(BPT) - On any given snowy morning as you're making your way through rush-hour traffic, a legion of winter warriors has already been hard at work to help make sure you get where you're going safely. Below is a closer look at some of these winter warriors and what you might not know about those keeping you going this winter.
Salt truck driver:
Salt trucks handle more than just salt. There are a multitude of products today that are used to help melt snow and ice, and along with sand, they are used to give you more traction under your wheels. As the street superintendent of the public works department for the city of Crystal, Minnesota, Bill Bowman says that his team “makes normal happen.” By salting the streets and removing ice, Bill sees that what he does makes a difference and serves the community during the harsh winter months. Bill also comments that many people might not know public works professionals are also first responders, serving the community from start to finish during a winter event. In some cases, plows and trucks are diverted from their route to quickly clear the road for a fire truck or an ambulance.
Did you know ... Each salt truck holds 12 to 15 tons of salt and 218 gallons of calcium chloride. It's a weather-dependent position, so drivers need to be on call. Most drivers work 12-hour shifts depending on road conditions.[i]
These brave men and women get out there when the snow starts flying, oftentimes in the middle of the night. They get the ice and snow out of your way, helping to make roads and parking lots safer. Kent Peddie, owner of Precision Snow Removal in Ottawa, Canada, has been in the business for 25 years. According to him, there is a golden rule when it comes to being in the snow removal business. “Always have backups to your backups,” Kent advises. “When it comes to winter weather, things can be unpredictable, and they can, and will, go wrong.” Having a backup plan ensures you will be able to get out there and serve your customers even if plans A and B fall through. Additionally, the snow-removal business is pretty unique when it comes to planning and can include 200-300 days of planning for what might be 10 to 20 snow or ice events.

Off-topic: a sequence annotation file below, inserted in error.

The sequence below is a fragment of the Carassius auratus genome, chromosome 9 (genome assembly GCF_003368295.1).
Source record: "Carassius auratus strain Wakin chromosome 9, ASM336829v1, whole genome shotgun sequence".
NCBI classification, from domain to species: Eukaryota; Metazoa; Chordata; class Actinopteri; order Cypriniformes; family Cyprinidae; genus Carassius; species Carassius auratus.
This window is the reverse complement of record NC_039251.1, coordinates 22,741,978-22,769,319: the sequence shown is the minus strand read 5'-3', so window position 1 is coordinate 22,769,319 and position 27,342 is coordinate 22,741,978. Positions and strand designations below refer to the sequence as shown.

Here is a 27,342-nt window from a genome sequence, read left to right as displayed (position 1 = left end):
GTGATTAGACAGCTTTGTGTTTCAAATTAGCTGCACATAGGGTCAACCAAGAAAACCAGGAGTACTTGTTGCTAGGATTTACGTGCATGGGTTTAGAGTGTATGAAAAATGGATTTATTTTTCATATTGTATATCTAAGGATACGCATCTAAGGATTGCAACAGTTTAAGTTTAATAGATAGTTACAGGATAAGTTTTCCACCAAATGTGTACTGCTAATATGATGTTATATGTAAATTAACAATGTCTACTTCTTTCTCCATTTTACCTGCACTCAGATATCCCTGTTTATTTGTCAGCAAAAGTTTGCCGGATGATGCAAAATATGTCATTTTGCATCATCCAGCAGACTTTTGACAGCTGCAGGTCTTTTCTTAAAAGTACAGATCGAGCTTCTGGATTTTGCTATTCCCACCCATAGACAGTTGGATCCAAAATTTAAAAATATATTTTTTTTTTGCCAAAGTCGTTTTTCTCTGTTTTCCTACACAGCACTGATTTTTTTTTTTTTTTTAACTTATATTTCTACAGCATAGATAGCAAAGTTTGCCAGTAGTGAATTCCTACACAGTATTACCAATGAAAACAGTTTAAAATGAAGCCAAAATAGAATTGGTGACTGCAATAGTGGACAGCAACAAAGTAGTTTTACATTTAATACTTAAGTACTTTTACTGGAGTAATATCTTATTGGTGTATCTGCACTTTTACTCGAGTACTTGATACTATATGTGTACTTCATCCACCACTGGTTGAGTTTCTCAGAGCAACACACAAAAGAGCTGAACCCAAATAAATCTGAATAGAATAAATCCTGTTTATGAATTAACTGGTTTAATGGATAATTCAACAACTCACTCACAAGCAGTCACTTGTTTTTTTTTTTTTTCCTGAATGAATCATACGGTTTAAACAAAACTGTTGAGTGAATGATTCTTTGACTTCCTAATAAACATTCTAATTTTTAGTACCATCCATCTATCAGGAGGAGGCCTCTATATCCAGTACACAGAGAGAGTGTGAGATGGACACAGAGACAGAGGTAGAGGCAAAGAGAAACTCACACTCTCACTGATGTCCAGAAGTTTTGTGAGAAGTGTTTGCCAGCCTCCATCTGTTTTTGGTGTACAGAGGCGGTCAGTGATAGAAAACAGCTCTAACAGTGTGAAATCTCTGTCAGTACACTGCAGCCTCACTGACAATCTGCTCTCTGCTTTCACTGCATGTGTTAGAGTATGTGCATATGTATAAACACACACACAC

Did you know ... Fully equipped snowplows can weigh 15 times more than your car. Although it is not illegal to pass them, it is best to give them a wide berth and let them do their jobs.[ii]
Tires matter! Your tires are the only things on your car that come into contact with the road, and they're a critical part of your winter driving safety. If you think "all season" tires are winter tires, think again. According to Jessica Egerton, Director of Brand Development for Cooper Tires, “Winter tires are specifically designed and formulated to improve braking and handling on snow and ice. While all-season tires are a great option for many people, if you live in an area that sees snow or severe winter conditions, we recommend installing winter tires from November through March.”
Did you know ... Snow-on-snow grip is better than rubber-on-snow. Winter tires are often designed to trap snow in the grooves of the tire for better braking performance.
Toll booth attendant:
Why are they winter warriors? Toll booths are manned 24 hours a day, seven days a week, every day of the year in all weather conditions. When the temperatures dip below freezing, it's a chilly job. Toll booth attendants also alert you of adverse weather conditions — if there’s a snow event headed your way, the attendant can make sure you’re aware. Patti Mitchell, who has been a toll booth attendant for 25 years in Kansas, shares that people might be surprised to know the wealth of skills that attendants must have in order to be successful. “In addition to accurately handling and counting money, attendants must have excellent customer service skills and knowledge of the state in order to help those in need of directions,” Patti said. “Also, we know CPR and a little bit of first aid in case a customer has a medical emergency.”
Did you know … Toll booth operators do much more in addition to collecting money. They are responsible for reporting incidents and crimes, notifying headquarters about roadway hazards and issues, as well as assisting drivers that might be in distress or find themselves lost.
Morning news team:
Your local morning news team, the news anchors, meteorologists and traffic reporters, are your first line of defense to let you know what you'll be dealing with before you walk out of the door. You'll get updates on the latest weather conditions, and what you might expect on the drive home, too. Emily Sutton, meteorologist and storm chaser for KFOR-TV in Oklahoma City, says that forecasting winter weather is one of the most difficult parts of her job. “Any meteorologist will tell you that winter weather is one of the hardest things to forecast because it only takes a half degree temperature difference between freezing rain, sleet and snow, and that’s a game changer — especially when driving on it.”
Did you know … Most local morning news programs typically start around 4:30 a.m. That means the news team needs to wake up around 2 a.m. How do they handle it? Many set their alarms for off-times like 2:21 just to convince themselves they're getting more sleep, never hit the snooze button, and it's very early to bed, around 6:30 p.m.
The next time you're headed out into winter snow, ice or sleet, you can rest easy that these winter warriors have your back. Visit Cooper Tires for more information about winter driving, and winter safety and maintenance tips.